Attending Spring Training this weekend was an absolute blast. I had never been out there before, so I was blown away by the stadium, the games, batting practice, and fanfare.
You can catch a full rundown of my time spent there on Friday, here, and more from my Twitter account @Michael_Cerami. I took some good videos (Addison Russell’s home run) and some less good ones (left field singing happy birthday to Kyle Schwarber), but all in all it was an excellent experience.
Also, thanks to everyone who came up, said hi and talked to me about baseball. That was swell. Okay, enough’s enough. Here is some news from around the league …
- Major League Baseball has submitted a proposal to the Treasury department that would provide a means for Cuban baseball players to sign directly with big league teams. Under the proposed plan, a percentage of the players’ salaries would be used to create a (sort of) non-profit organization of Cuban entrepreneurs and officials who would become responsible to support youth baseball, education and the improvement of sports facilities in the country. It is not yet clear where the Cuban Government or the U.S. Office of Foreign Assets Control stands, but this is a step in the right direction. The goal of the proposal is to ultimately provide a safer pathway for players from Cuba to play in the United States. You can read more about the story, here at the New York Times.
- Chase Utley will not be serving a 2 game suspension for his aggressive slide into Ruben Tejada during Game 2 of the 2015 NLDS. The league has not officially announced a decision (on Utley’s appeal) yet, but the Los Angeles Times has reported, otherwise. I don’t feel like rehashing the debate on whether his slide was clean or not, but I will remind you that this slide had a definite impact on the rule changes coming this year.
- At the Tampa Bay Times, Marc Topkin is reporting that each of Brad Boxberger (led the AL in saves last year) and Jake Odorizzi (3.35 ERA) will receive pay cuts heading into 2016, and Kevin Kiermaier (Gold Glove Winner) will receive basically no raise. The Rays offered each player very small raises, to which each player rejected on a matter of principle. The Rays responded by offering each player a lesser portion of the salary based on service time accrued only (in other words, not performance based pay). While it is well within the team’s right to do so (and the players reportedly have no hard feelings), I prefer the good-will strategy the Cubs have taken with their young players over that of the Rays.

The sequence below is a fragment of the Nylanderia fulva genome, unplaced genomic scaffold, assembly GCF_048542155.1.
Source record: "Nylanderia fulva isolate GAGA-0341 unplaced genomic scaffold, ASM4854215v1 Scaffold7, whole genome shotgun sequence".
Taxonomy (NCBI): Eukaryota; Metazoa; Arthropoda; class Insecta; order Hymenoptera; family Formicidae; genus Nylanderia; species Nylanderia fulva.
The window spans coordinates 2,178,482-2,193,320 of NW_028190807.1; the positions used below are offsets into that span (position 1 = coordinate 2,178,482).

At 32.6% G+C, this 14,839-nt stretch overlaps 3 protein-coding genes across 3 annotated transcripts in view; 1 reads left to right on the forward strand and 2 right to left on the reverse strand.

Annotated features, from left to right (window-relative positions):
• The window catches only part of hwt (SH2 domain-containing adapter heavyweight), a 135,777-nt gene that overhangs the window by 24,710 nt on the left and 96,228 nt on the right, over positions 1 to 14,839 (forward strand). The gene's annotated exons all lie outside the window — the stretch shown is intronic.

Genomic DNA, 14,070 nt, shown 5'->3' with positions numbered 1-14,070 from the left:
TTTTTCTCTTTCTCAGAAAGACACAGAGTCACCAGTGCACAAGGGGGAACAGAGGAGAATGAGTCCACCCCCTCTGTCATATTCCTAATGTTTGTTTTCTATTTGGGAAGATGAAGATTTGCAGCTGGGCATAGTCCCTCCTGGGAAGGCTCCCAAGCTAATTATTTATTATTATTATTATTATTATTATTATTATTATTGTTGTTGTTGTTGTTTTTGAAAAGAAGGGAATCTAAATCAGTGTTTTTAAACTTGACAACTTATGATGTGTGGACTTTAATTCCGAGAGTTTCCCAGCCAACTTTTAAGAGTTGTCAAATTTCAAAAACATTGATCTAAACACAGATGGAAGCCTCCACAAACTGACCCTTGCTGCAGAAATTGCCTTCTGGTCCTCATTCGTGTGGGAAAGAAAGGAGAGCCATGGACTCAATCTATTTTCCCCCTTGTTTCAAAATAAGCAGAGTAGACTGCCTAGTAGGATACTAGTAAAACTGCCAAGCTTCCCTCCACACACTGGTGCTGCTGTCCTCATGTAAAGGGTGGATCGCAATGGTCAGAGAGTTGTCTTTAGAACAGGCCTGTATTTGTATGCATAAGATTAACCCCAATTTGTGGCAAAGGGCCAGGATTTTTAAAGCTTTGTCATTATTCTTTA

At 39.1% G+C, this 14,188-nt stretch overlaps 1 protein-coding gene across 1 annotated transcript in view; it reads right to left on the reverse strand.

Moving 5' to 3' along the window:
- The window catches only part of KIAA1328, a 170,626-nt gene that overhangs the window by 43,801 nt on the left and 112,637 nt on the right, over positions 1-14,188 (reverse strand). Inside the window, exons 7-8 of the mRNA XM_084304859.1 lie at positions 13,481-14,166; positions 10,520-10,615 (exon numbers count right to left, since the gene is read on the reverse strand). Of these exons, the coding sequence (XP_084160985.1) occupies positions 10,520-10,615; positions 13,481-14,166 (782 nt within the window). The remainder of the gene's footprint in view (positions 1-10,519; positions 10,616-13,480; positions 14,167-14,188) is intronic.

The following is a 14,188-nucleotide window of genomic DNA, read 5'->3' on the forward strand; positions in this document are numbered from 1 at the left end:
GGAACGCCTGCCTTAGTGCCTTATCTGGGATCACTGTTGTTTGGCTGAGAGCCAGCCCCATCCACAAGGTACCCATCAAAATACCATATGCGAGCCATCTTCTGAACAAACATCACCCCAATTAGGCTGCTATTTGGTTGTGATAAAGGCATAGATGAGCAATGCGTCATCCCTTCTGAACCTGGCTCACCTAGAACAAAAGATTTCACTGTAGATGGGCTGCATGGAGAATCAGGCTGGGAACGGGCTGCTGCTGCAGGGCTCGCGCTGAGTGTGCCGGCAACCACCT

- Also from Tampa Bay, Dan Johnson, 36, will be attempting to return to the Rays as a knuckleballer in 2016. Johnson is perhaps best known for his two dramatic ninth inning home runs (one in 2008 off Jonathan Papelbon and another in 2011 during game 162), but he’s trying to leave yet another mark on the sport. Knuckleballers are capable of pitching far later into their career, but it is a notoriously difficult pitch to master at the Major League level. This could be a fun story to follow this Spring.
- The St. Louis Cardinals have established a new “Performance Department,” to work collaboratively with the team’s medical and training staff to better protect players from injuries before they happen. The department will be led by Dr. Robert Butler from Duke University and they’re jokingly (or seriously, I can’t tell) calling it “Sabermedicals” and “BioBall.” All jokes aside, it is an interesting approach to player management and feels like something that could catch on if it’s successful.
- Speaking of the Cardinals and injuries, Jhonny Peralta has torn a ligament in his thumb, and may miss about 2-3 months. Ouch.
- At the other end of the health spectrum, Cardinals reliever Jordan Walden threw 18 pitches in relief on Friday, having fully completed a rehab assignment that has had him out since last April. Walden threw 10 of the 18 pitches for balls, but his velocity is reportedly where it should be at this point in the Spring. If he proves that he is healthy and effective, he can be another late inning option for Matheny and a pretty good St. Louis pen.
- At MLB.com, John Schlegel has a fun read about the 10 players over 40 on a 40-man roster this Spring. Going through the list, you’ll find some former big-time names. Without looking, do you know who is the oldest active player in baseball?
- Joe Carter turns 56 today, which means it’s appropriate to remember and watch one of the great homers in baseball history.